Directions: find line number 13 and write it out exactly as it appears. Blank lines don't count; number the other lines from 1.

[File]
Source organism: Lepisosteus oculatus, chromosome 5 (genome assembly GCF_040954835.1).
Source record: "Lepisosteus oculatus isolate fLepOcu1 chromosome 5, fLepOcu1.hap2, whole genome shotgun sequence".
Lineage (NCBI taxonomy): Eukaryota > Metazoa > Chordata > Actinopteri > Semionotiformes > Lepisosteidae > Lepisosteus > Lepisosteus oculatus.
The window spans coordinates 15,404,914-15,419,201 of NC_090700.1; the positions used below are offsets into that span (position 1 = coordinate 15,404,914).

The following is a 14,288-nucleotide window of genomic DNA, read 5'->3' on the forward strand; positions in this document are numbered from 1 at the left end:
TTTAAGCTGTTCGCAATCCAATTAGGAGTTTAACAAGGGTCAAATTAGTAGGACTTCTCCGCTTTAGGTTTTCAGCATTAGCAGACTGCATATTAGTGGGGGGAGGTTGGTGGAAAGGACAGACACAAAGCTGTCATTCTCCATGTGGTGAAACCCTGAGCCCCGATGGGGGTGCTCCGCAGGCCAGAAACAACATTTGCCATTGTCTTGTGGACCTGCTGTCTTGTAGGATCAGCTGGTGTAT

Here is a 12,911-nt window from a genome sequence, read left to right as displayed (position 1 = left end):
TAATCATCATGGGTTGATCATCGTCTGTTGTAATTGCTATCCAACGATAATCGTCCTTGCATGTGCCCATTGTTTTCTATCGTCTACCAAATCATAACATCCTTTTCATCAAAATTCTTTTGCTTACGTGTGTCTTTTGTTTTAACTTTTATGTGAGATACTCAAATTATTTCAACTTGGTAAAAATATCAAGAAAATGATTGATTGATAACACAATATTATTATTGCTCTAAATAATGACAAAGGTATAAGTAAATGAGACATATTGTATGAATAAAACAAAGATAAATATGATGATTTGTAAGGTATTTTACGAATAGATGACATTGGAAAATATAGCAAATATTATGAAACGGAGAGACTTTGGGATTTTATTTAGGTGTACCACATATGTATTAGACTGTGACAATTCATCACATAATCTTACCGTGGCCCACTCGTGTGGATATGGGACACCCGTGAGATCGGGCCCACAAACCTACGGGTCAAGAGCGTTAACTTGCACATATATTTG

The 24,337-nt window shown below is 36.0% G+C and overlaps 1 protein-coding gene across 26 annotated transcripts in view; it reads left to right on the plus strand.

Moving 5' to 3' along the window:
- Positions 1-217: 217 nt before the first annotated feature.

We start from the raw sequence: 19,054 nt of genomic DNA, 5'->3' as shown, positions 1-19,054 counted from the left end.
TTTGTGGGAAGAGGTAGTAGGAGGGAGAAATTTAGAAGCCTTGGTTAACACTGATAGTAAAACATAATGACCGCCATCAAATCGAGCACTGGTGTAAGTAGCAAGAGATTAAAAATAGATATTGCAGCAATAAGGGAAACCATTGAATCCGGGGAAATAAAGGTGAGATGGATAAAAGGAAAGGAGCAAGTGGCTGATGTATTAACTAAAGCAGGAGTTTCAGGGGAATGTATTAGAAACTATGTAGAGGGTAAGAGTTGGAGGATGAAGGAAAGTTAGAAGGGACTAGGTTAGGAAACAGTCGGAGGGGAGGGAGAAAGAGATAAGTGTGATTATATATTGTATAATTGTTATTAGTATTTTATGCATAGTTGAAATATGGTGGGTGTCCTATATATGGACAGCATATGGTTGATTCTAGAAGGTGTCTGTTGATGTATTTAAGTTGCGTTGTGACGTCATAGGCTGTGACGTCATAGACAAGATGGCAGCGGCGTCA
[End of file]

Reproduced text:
TTTGTGGGAAGAGGTAGTAGGAGGGAGAAATTTAGAAGCCTTGGTTAACACTGATAGTAAAACATAATGACCGCCATCAAATCGAGCACTGGTGTAAGTAGCAAGAGATTAAAAATAGATATTGCAGCAATAAGGGAAACCATTGAATCCGGGGAAATAAAGGTGAGATGGATAAAAGGAAAGGAGCAAGTGGCTGATGTATTAACTAAAGCAGGAGTTTCAGGGGAATGTATTAGAAACTATGTAGAGGGTAAGAGTTGGAGGATGAAGGAAAGTTAGAAGGGACTAGGTTAGGAAACAGTCGGAGGGGAGGGAGAAAGAGATAAGTGTGATTATATATTGTATAATTGTTATTAGTATTTTATGCATAGTTGAAATATGGTGGGTGTCCTATATATGGACAGCATATGGTTGATTCTAGAAGGTGTCTGTTGATGTATTTAAGTTGCGTTGTGACGTCATAGGCTGTGACGTCATAGACAAGATGGCAGCGGCGTCA